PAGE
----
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Sunset over Arlington

About a week ago, my family hung out with me for the day in DC and my dad and I took pictures of the sunset over VA that night.  I’m probably going to post a few more pictures from that day later but here’s one for now.

Rachel Platten with Bethany and the Guitar shoot at Ebenezers Coffeehouse

A few weeks back I had the opportunity to run sound for a concert at Ebenezers Coffeehouse in Washington DC featuring Bethany and the Guitar and Rachel Platten.  They were really awesome to work with and also alot of fun to shoot.  I’m certainly still a beginner but I’m really enjoying the learning process.  I am certainly looking into getting a few different lenses to make certain things easier but I’m still pleased with the results I’m getting with my current equipment.  Here’s a few shots that I liked and were requested by the artists.  Enjoy!!

Photos and bowling

Today is my day off and I’m hanging out with my family in PA.  We decided to go bowling which is a favorite past time of mine.  I took my new Canon T3i with me and grabbed a few shots.  I’ll post more later but in the meantime, here’s one that I tweaked a little this afternoon.  Click the image to see the full picture.  Enjoy!

Bowling September 7, 2011, MacDade Bowl

Kurtis Parks and The Anthem w/ Melodime @ Ebenezers Coffeehouse

Just wanted to post some pictures that I shot Friday night at Ebenezers Coffeehouse. One of my NCC co-workers, Kurtis Parks with his band the Anthem tore it up shortly after a group named Melodime rocked the stage. I was mixing FOH for the event, but really wanted to get some shots with my T2i. I’m learning alot every time I pick up the camera and I’m really excited to keep learning. The lighting was really difficult do deal with because the back of the stage was so much brighter then the front. It was really hard to get their faces exposed properly without blowing out the back wall exposure. Anyway, I learned alot for next time. Check out the gallery below and let me know what you think.

My first retouched photo project

I’ve been talking to alot of you about how I’ve been wanting to get into photography and graphic design stuff as a hobby.  This week, my Canon T2i came and I went out on a photo shoot.  It was a beautiful night with an awesome sunset.  Living in DC, I naturally thought I should go to the Capitol building to shoot some practice shots.  I was pretty pleased with the results for my first time out.  I think I’ll probably return it to upgrade to the T3i but otherwise, I like the camera.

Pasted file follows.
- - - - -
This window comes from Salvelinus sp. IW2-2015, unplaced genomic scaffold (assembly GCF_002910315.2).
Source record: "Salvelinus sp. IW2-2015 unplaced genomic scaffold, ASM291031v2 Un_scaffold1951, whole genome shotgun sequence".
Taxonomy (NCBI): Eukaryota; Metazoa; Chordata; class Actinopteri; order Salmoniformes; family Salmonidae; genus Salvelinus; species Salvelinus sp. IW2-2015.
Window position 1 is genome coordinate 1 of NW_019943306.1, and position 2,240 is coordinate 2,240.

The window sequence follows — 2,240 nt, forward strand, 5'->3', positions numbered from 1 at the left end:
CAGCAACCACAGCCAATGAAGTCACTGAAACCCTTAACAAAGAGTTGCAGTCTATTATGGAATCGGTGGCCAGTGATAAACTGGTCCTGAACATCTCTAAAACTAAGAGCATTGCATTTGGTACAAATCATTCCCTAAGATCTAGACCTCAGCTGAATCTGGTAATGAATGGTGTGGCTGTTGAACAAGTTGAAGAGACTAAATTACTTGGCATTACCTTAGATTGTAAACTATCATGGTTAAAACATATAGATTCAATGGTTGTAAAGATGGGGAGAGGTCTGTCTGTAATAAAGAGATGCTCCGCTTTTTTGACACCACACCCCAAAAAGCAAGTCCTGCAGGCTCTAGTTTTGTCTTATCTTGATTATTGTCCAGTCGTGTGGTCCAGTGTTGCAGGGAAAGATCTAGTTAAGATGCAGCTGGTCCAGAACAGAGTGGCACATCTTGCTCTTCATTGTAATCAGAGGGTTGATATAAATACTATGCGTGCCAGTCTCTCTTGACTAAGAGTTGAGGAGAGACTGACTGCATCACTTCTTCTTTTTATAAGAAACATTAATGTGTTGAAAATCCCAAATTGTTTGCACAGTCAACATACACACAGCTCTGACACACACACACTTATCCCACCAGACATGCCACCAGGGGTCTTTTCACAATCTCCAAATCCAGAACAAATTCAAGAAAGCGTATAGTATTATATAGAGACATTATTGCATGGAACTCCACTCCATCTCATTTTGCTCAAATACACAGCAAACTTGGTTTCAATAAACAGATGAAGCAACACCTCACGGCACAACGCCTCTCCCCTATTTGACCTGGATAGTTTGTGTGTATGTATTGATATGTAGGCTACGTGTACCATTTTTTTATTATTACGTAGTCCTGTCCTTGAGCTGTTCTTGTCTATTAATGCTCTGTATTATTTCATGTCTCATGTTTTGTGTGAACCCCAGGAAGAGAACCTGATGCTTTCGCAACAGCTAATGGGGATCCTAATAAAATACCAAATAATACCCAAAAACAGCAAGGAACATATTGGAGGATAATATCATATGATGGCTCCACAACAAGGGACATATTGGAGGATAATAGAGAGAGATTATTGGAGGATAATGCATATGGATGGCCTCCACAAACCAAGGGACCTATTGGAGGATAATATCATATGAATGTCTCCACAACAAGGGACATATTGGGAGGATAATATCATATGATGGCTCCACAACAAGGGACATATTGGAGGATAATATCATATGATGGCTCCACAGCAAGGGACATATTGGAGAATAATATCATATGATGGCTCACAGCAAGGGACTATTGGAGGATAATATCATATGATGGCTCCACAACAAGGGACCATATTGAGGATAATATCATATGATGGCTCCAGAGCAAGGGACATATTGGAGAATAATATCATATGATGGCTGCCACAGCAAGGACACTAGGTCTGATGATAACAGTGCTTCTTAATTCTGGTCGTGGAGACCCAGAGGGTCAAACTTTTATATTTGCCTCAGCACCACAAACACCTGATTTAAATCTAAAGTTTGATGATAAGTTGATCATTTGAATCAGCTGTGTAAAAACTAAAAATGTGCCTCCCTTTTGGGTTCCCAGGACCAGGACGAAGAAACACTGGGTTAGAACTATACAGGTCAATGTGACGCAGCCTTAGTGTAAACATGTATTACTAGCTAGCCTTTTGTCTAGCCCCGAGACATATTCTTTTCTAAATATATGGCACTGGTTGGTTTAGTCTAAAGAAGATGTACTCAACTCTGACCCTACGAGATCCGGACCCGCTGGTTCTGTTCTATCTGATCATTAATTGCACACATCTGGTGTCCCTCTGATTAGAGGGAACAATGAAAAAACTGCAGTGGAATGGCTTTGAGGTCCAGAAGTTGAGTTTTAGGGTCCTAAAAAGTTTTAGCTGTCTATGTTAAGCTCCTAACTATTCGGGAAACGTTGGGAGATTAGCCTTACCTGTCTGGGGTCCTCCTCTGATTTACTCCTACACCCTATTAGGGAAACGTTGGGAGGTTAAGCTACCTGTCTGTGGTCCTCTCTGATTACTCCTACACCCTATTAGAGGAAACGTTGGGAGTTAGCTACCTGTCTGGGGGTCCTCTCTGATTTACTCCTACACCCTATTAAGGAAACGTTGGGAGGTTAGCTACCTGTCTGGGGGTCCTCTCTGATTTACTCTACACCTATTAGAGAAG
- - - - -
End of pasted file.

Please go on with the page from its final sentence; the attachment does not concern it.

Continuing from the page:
I retouched and edited one picture.  It’s got that HDR vibe to it.  Let me know what you think.  I’d love to get some feedback on what I can do better.  Thanks for checking it out!

 

US Capitol Sunset - Jason Castellente Canon T2i

HP Touchpad: Web OS is dead…or maybe not!

If you haven’t seen this going on today and yesterday, maybe you haven’t been on the internet, or maybe you don’t have any techie friends, but HP just made a crazy move and totally dropped the bottom out of their prices on the HP Touchpad.

WebOS has never been a popular operating system and has been shadowed by the iPad and the Android tablets.  These statistics of sales would obviously scare advertisers away from the platform.  So, what never got going after it’s release, spiraled down until an announcement that made it to tech websites saying that the “WebOS” is dead.  That was followed by huge price reductions yesterday and today.  The 16 GB model was liquidated for $99  (discounted from $399) and 32 GB model for $149 (discounted from $499).

I picked up a 16 GB from Amazon.com today.

However, it’s quite interesting to read HP’s actual statement that was made on their website.

In an announcement on August 18th, they did say that they were going to “discontinue operations for webOS devices, specifically the Touchpad and webOS phones.  HP will continue to explore options to optimize the value of webOS software going forward.”

That certainly sounds like there will still be some development for the webOS…

It’s quite interesting to think about now much “negative” press that HP has received surrounding this announcement.  Yes, it was negative press; however, it was press and publicity.  If you keep reading their press release, it says this in “Forward Looking Statements”: